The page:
The most important Dissertation tips you’ll ever hear!

The wet and windy day, shown in the picture above, was the day when my dissertation finally finished. I had submitted it two months previously and began research on it thirteen months before that, but finally I got to hold it proudly – along with my first-class degree and my Stirling Guildry Award for highest awarded score in a British or Scottish history topic.

A few key tactics had a tremendous influence on how successful my dissertation was in thoroughly covering the subject area.

I will share them with you now.


  1. Wording of your dissertation title:

In late January 2016, I was faced with finalising the final wording of my official dissertation title. Some of my peers were not so concerned with this seemingly innocuous task when there seemed to be far more important jobs to do.

But be under no illusions, the most critical factor in gaining a higher mark in any piece of work is that you answer the question. So you must look at the scope of the evidence you have obtained, and can obtain in the future, and decide where to set the boundaries of your topic. Therefore, the working of your dissertation can make the different between a comprehensive assessment and an almost-comprehensive assessment.


  1. Cultivate a strong relationship with your supervisor:

Although you have to conduct the research and writing yourself, your supervisor plays an essential role in guiding you in the right direction. Remember that they will have seen the mistakes made by students before and will be able to help you to avoid the pitfalls that have caught out previous students.

I met several of my peers who were so concerned about being a nuisance to their supervisor or stepping over boundaries that they emailed them less than 10 times during the entire dissertation period.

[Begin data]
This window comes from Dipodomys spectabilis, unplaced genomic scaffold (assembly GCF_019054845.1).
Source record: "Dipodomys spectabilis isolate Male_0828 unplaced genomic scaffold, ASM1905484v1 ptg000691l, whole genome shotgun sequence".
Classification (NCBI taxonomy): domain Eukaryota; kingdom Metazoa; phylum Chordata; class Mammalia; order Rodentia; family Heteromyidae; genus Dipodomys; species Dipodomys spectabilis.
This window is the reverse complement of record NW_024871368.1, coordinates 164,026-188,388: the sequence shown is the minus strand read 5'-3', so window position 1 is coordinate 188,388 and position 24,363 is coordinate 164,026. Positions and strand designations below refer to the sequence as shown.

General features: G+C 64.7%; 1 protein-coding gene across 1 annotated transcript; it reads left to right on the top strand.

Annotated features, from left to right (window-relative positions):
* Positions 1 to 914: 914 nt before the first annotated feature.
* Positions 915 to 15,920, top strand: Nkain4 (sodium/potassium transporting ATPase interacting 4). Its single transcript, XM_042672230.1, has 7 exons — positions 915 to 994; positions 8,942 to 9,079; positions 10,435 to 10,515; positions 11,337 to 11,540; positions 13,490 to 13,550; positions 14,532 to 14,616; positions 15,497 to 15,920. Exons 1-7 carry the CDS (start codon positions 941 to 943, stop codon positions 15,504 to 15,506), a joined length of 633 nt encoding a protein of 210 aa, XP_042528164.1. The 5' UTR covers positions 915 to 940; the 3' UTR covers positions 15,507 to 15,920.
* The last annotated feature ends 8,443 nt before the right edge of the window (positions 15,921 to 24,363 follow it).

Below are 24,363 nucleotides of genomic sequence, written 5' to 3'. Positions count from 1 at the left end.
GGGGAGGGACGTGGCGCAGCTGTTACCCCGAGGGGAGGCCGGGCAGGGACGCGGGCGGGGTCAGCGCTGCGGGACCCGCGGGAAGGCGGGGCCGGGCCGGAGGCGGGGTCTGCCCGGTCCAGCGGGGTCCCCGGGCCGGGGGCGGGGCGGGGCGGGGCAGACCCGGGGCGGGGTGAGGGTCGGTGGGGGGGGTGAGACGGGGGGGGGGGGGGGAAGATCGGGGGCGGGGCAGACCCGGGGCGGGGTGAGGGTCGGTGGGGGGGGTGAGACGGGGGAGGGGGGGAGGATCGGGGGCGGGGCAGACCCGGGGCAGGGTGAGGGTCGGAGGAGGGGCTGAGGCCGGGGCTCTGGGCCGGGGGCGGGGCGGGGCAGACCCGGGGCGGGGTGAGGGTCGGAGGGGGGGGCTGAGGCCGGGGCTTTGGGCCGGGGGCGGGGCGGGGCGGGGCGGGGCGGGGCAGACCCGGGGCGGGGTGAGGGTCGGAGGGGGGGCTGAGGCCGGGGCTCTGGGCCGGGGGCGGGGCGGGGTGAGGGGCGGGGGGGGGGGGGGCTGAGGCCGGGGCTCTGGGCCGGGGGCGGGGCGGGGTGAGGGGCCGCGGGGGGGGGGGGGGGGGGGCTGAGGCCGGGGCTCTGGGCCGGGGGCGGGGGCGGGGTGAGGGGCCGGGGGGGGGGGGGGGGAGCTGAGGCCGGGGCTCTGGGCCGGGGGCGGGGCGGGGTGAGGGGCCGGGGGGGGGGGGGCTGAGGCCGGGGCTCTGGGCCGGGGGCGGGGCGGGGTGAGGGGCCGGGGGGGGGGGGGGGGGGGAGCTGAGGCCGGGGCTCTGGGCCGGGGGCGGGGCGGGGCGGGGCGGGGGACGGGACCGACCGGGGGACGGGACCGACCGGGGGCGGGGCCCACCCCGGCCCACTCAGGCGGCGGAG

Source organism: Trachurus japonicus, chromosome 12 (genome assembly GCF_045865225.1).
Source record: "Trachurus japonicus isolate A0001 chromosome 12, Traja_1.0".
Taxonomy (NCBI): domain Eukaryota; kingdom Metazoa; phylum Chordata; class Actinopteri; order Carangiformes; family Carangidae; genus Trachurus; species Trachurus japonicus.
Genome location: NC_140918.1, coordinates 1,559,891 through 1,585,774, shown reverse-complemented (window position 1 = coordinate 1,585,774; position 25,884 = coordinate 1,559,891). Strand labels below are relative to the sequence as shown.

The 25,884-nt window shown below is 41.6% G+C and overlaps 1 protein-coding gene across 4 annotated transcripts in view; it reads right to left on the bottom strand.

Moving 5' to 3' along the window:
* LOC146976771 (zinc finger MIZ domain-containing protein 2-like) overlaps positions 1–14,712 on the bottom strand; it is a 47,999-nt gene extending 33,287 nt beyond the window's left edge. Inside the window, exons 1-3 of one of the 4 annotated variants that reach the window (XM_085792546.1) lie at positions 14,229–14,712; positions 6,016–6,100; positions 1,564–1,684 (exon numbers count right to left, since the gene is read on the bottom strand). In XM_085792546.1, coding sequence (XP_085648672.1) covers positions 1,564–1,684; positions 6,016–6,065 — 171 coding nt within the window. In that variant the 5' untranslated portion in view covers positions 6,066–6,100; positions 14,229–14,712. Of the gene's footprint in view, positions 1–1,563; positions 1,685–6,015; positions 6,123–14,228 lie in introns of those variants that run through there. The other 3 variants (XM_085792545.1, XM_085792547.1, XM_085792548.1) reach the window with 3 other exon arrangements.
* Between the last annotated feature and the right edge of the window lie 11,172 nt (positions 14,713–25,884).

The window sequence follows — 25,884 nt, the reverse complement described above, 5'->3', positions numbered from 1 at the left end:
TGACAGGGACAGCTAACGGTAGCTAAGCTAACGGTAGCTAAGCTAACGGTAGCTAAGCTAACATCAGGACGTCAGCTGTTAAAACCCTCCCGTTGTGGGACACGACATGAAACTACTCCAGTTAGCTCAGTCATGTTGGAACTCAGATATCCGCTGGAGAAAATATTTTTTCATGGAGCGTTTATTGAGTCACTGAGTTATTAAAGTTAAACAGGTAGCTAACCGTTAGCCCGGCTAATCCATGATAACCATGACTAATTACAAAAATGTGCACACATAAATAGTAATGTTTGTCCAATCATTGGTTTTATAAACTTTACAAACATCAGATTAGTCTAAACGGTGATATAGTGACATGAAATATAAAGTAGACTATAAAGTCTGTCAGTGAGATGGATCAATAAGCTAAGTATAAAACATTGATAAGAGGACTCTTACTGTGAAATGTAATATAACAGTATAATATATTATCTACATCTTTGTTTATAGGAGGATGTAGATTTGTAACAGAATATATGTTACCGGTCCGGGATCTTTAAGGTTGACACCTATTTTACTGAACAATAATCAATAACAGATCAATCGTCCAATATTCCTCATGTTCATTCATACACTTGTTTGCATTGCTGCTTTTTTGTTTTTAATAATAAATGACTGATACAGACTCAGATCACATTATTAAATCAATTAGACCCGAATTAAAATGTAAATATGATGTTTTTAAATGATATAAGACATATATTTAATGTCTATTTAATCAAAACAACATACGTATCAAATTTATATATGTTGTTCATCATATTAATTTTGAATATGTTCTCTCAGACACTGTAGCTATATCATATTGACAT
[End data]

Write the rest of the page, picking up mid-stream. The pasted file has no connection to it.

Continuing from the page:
Even if you do contact your supervisor too much, or overstep some boundary, that is always better than coming to them too little. The last thing your supervisor wants is for your dissertation to stall or fall apart.

The best advice I can give for getting the answers you want from a busy supervisor is to send one email with the precise questions which you have built up during a research or writing session. If that means keeping an email draft and then sending it off in time for your supervisor to answer the next day, well then it is still more helpful then keeping silence.


  1. Make each chapter cohesive and absolutely related to your question:

Keep a one paragraph thesis statement (see guide) about what exactly you are trying to prove in your research. Then you can make a similar thesis for each of your chapters, or different sections of your research chapter(s), so it becomes easier to appreciate the logical flow of your argument and which parts need to be altered or filled in with extra evidence or analysis.


  1. Cross-reference the evidence for guidance:

Cross-referencing evidence is what allows you to successfully compose a strong argument. If you haven’t done so already, then take your largest source of evidence and highlight the patterns which occur for the particular debate that you are concentrating on.

Once you have started with the largest source of evidence then it will be easier to use the smaller ones to reinforce or contradict your findings from the first source.

When you infer something from cross-referencing evidence then you should write it as a chunk of text, with the evidence included, which you could then cut and paste into your dissertation. It is also a great solution to writer’s block.